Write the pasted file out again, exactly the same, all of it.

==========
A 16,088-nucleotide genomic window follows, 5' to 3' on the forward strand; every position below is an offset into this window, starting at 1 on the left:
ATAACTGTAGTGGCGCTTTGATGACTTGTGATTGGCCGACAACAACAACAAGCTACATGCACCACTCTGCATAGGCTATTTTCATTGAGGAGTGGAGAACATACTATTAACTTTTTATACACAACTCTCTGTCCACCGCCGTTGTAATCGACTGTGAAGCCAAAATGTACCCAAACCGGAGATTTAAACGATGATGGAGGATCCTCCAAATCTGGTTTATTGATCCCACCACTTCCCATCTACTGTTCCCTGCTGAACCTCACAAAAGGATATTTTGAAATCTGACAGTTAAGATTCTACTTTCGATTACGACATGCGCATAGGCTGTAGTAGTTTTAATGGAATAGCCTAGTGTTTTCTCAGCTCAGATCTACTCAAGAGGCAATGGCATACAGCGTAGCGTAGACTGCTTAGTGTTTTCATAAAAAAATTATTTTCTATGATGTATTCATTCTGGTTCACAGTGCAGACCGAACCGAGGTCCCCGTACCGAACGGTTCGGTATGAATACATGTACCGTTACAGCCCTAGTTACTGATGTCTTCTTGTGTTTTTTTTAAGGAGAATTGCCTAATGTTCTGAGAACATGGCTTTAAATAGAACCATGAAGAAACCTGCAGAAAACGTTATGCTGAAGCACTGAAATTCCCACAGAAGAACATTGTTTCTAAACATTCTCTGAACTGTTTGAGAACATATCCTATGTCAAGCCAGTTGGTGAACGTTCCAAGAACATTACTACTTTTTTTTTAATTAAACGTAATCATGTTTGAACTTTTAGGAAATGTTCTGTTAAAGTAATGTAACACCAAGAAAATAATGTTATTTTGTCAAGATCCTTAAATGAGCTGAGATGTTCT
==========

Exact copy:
A 16,088-nucleotide genomic window follows, 5' to 3' on the forward strand; every position below is an offset into this window, starting at 1 on the left:
ATAACTGTAGTGGCGCTTTGATGACTTGTGATTGGCCGACAACAACAACAAGCTACATGCACCACTCTGCATAGGCTATTTTCATTGAGGAGTGGAGAACATACTATTAACTTTTTATACACAACTCTCTGTCCACCGCCGTTGTAATCGACTGTGAAGCCAAAATGTACCCAAACCGGAGATTTAAACGATGATGGAGGATCCTCCAAATCTGGTTTATTGATCCCACCACTTCCCATCTACTGTTCCCTGCTGAACCTCACAAAAGGATATTTTGAAATCTGACAGTTAAGATTCTACTTTCGATTACGACATGCGCATAGGCTGTAGTAGTTTTAATGGAATAGCCTAGTGTTTTCTCAGCTCAGATCTACTCAAGAGGCAATGGCATACAGCGTAGCGTAGACTGCTTAGTGTTTTCATAAAAAAATTATTTTCTATGATGTATTCATTCTGGTTCACAGTGCAGACCGAACCGAGGTCCCCGTACCGAACGGTTCGGTATGAATACATGTACCGTTACAGCCCTAGTTACTGATGTCTTCTTGTGTTTTTTTTAAGGAGAATTGCCTAATGTTCTGAGAACATGGCTTTAAATAGAACCATGAAGAAACCTGCAGAAAACGTTATGCTGAAGCACTGAAATTCCCACAGAAGAACATTGTTTCTAAACATTCTCTGAACTGTTTGAGAACATATCCTATGTCAAGCCAGTTGGTGAACGTTCCAAGAACATTACTACTTTTTTTTTAATTAAACGTAATCATGTTTGAACTTTTAGGAAATGTTCTGTTAAAGTAATGTAACACCAAGAAAATAATGTTATTTTGTCAAGATCCTTAAATGAGCTGAGATGTTCT